Big Fish on the Move

Following the heavy October rain, Friends was delighted to receive several reports of big fish, positively identified as Chinook salmon, in Corte Madera Creek, Ross Creek, San Anselmo Creek, and even as far upstream as Cascade Creek. Spawning fish detect the flush of fresh water in the estuary and follow it upstream, normally to their natal streams.

The best spawning habitat in our watershed is in the Cascades, where Morgan Cantrell photographed this Chinook salmon.

This year, as very high flows generated by the big storm dropped, conditions seemed right for the spawners to navigate the many barriers to their passage in our watershed. Steelhead don’t begin to spawn until mid-December or January and the fish we have seen so far are all Chinook salmon. Eric Ettlinger, Aquatic Ecologist at Mar-in Municipal Water District, recently reported on the abundant fish in Marin’s creeks this fall. Referring to the Chinook salmon, he stated: “Many, if not all, of these fish were the survivors of the millions of juvenile Chinook Salmon that were bred in hatcheries and released into San Francisco Bay in recent years. These fish don’t have a natal stream to re-turn to, so will follow the scent of rain-water to the nearest stream.”

Although the chances are high that these returning Chinook are from the recent hatchery releases, this is still encouraging news. A small percentage of salmon are genetically programmed to “stray” from their natal streams, enabling them to recover populations that may be lost even in natural conditions, like a volcanic eruption or large wood dam. We are hopeful the strays entering Corte Madera Creek will be plentiful and successful in re-establishing a small sustainable population of Chinook in the lower watershed.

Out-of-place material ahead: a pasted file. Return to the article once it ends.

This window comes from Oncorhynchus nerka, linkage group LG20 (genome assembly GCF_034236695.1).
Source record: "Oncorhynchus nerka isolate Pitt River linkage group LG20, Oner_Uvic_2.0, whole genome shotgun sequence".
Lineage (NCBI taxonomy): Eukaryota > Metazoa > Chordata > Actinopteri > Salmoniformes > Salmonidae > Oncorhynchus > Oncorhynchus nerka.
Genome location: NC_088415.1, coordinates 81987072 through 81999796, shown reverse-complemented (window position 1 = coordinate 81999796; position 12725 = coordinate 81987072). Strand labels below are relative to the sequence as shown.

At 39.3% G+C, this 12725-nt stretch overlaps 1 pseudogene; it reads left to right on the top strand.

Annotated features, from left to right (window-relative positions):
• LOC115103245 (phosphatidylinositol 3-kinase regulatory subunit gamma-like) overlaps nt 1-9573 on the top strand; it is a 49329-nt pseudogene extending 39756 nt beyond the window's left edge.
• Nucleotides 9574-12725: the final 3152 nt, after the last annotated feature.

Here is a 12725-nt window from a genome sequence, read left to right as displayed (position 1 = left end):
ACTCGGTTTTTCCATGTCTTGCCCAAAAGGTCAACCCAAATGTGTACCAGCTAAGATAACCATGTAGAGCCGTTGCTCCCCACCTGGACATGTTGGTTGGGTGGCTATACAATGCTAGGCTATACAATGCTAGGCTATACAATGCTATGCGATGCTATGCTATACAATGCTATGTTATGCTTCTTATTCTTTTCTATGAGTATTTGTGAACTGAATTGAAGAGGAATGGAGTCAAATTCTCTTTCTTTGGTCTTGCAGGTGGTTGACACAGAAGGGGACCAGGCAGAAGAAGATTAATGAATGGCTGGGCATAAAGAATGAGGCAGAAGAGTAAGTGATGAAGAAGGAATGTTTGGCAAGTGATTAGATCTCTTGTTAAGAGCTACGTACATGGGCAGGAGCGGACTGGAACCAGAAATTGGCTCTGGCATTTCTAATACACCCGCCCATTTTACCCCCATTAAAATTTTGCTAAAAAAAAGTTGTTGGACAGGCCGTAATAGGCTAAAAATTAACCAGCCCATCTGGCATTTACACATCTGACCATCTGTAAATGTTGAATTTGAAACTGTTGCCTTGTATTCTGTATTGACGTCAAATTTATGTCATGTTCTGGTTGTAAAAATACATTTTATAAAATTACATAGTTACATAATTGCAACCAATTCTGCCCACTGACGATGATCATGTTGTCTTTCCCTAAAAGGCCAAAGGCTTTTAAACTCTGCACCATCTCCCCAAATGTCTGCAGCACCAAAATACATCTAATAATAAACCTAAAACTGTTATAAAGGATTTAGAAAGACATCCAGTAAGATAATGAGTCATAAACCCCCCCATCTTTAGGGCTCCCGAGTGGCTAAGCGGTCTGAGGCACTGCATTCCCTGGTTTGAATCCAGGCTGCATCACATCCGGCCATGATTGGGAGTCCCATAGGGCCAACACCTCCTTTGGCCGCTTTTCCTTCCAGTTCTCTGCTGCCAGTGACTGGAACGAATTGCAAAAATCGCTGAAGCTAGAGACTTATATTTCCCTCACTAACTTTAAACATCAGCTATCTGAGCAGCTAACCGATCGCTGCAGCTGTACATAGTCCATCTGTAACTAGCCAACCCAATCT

According to fish biologist Andrew Bartshire, “there is very little competition between steelhead and Chinook for spawning habitat. Chinook are [in-migrating] Sept–Nov. (typically) and steelhead are anywhere from Oct.–Apr. but peaking closer to Feb./Mar. Typical hatch timing for Chinook is about 12 weeks so most of those juveniles should be out of the streambed by the time steelhead are in the system. Also, Chinook typically spawn in much larger gravel than steelhead. There also isn’t an issue with rearing carrying capacity because Chinook juveniles move, almost immediately, down to more estuarine environments so they will likely be getting big and fat down by Hal Brown Park!

The success of these fish is directly dependent on the health of the stream, and this is a great reminder to keep our watersheds clean, support restoration efforts, and limit diversions of water from the creek.”

Let’s hope for more rain this winter to promote spawning steel-head trout as well.